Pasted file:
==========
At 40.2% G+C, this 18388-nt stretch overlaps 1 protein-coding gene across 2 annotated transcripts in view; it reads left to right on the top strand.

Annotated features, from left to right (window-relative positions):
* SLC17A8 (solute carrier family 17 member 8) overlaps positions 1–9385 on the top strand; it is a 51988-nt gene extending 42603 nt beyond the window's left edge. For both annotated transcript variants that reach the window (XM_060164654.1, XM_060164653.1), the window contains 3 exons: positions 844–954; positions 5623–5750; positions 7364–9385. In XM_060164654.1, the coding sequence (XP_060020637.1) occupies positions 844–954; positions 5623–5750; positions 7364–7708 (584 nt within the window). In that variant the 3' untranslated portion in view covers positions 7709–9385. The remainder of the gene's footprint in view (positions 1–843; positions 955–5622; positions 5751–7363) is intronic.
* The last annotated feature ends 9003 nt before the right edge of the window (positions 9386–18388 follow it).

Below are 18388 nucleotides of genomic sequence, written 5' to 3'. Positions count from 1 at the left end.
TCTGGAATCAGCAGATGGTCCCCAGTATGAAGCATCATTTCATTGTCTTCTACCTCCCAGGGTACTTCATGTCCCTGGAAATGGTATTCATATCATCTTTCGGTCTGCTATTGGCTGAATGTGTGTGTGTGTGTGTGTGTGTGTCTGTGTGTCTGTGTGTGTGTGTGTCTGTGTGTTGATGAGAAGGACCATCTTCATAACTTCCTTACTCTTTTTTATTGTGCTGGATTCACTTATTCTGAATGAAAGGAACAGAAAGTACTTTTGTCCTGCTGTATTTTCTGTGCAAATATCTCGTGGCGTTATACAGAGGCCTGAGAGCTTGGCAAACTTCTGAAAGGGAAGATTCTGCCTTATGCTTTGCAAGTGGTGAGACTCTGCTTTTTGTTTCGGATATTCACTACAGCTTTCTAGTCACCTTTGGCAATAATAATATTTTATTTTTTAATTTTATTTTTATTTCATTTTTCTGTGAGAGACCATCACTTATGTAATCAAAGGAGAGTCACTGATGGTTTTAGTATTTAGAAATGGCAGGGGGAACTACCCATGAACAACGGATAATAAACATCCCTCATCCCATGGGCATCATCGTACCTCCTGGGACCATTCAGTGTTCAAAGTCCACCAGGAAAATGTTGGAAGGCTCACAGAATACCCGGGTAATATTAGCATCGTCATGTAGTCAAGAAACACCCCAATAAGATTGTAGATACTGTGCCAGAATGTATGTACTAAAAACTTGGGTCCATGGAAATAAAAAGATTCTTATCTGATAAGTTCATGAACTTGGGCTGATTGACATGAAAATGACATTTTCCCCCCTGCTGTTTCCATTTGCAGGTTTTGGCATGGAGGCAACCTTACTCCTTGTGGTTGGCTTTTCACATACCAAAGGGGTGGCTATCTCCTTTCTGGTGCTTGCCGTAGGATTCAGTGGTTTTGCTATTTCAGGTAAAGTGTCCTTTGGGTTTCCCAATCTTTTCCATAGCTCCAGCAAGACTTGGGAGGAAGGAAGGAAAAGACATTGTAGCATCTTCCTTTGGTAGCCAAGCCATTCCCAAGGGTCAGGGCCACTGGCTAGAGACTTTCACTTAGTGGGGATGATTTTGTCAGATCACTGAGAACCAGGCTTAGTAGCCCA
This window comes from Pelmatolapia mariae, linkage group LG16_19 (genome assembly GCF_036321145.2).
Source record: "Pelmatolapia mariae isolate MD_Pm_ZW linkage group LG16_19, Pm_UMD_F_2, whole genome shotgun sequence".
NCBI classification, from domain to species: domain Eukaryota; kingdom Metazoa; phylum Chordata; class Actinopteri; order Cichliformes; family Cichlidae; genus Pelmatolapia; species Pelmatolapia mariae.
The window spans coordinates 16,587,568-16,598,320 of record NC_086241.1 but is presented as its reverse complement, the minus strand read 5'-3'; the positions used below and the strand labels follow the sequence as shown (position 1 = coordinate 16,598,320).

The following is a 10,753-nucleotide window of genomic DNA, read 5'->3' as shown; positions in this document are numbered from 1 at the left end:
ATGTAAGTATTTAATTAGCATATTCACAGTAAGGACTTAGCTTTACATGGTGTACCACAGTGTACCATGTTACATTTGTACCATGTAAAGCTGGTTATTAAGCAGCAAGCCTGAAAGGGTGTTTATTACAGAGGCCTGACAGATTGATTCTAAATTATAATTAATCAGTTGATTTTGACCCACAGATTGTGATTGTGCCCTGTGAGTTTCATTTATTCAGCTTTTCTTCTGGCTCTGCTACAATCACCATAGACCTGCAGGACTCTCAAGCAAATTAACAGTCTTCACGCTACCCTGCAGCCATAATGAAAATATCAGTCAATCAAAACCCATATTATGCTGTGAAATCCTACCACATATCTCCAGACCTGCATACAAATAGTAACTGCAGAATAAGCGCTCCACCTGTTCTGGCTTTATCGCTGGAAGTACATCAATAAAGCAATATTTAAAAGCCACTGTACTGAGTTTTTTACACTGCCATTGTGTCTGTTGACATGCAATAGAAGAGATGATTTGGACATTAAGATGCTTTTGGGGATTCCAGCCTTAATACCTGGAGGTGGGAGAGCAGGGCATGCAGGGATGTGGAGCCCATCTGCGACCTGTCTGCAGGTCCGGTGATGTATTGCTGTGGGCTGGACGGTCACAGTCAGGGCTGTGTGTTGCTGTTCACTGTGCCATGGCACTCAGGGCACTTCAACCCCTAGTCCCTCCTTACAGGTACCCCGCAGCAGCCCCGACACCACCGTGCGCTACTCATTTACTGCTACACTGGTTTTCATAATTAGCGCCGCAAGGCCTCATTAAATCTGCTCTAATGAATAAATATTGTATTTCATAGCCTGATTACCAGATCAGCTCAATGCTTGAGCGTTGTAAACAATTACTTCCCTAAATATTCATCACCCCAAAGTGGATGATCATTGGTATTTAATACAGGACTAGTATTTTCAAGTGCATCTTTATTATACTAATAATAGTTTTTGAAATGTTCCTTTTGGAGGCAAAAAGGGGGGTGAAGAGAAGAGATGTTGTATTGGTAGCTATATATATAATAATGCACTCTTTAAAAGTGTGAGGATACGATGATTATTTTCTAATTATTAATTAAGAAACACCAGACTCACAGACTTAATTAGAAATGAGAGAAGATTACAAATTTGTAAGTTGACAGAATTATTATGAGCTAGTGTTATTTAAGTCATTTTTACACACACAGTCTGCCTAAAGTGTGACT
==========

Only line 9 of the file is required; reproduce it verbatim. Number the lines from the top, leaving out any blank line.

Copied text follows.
NCBI classification, from domain to species: domain Eukaryota; kingdom Metazoa; phylum Chordata; class Actinopteri; order Cichliformes; family Cichlidae; genus Pelmatolapia; species Pelmatolapia mariae.